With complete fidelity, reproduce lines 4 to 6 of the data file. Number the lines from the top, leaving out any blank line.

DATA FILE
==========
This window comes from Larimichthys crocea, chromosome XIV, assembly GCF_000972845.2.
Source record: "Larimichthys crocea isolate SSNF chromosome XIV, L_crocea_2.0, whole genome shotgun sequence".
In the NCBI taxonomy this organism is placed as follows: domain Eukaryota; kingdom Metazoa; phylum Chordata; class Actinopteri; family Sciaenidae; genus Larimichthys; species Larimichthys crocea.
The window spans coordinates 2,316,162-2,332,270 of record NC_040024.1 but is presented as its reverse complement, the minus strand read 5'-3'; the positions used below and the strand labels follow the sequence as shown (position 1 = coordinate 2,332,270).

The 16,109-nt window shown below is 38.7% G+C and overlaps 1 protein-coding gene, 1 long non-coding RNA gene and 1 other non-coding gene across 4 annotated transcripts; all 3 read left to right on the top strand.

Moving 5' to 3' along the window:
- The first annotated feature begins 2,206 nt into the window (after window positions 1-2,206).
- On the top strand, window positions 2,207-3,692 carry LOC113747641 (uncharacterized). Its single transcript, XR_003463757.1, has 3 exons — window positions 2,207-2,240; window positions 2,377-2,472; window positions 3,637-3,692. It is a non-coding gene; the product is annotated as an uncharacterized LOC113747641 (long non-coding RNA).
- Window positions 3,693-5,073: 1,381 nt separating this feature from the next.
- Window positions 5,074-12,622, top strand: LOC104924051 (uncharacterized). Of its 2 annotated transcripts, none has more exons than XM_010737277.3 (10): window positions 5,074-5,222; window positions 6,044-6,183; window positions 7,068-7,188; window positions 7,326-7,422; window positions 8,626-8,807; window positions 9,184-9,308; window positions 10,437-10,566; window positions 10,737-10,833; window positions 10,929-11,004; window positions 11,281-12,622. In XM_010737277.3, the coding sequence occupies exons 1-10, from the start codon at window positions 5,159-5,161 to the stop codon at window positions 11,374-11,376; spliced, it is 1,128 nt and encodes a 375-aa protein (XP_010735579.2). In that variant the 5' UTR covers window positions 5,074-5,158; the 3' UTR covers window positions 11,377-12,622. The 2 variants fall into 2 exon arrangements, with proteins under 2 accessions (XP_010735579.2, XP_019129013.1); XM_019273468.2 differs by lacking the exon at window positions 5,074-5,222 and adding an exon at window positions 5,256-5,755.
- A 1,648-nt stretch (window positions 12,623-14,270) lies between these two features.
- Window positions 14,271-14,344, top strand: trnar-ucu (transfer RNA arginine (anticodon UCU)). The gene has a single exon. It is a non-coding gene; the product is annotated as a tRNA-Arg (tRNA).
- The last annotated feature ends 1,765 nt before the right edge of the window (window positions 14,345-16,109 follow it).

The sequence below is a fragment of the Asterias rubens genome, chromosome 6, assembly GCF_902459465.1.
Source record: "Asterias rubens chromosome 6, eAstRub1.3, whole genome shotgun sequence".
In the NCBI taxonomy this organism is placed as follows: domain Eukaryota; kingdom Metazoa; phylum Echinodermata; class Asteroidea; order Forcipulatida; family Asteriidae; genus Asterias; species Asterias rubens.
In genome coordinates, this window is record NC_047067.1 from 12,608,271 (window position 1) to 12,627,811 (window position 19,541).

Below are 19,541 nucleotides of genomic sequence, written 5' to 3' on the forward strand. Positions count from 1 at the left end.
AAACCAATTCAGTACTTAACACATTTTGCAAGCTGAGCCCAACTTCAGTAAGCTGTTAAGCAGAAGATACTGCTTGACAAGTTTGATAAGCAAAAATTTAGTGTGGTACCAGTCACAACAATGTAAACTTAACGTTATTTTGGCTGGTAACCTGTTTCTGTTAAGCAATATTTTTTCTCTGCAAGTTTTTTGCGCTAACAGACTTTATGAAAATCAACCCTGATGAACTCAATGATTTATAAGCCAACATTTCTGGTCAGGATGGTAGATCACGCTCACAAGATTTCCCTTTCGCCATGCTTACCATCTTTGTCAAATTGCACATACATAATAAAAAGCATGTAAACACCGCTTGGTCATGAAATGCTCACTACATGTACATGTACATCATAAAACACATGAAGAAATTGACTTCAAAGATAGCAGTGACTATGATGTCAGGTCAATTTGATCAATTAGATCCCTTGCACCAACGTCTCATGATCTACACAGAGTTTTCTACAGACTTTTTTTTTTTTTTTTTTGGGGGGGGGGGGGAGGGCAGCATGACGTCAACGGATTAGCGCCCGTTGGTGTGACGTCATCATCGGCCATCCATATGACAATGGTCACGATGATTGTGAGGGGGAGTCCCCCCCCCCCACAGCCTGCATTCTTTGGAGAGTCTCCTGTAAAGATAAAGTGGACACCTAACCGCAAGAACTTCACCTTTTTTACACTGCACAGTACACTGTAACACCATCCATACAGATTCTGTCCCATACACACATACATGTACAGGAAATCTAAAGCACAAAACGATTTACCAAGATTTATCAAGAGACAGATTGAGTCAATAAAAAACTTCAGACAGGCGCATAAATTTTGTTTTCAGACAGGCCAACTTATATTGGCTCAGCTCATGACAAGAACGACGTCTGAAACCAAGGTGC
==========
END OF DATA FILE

The window spans coordinates 2,316,162-2,332,270 of record NC_040024.1 but is presented as its reverse complement, the minus strand read 5'-3'; the positions used below and the strand labels follow the sequence as shown (position 1 = coordinate 2,332,270).

The 16,109-nt window shown below is 38.7% G+C and overlaps 1 protein-coding gene, 1 long non-coding RNA gene and 1 other non-coding gene across 4 annotated transcripts; all 3 read left to right on the top strand.

Moving 5' to 3' along the window: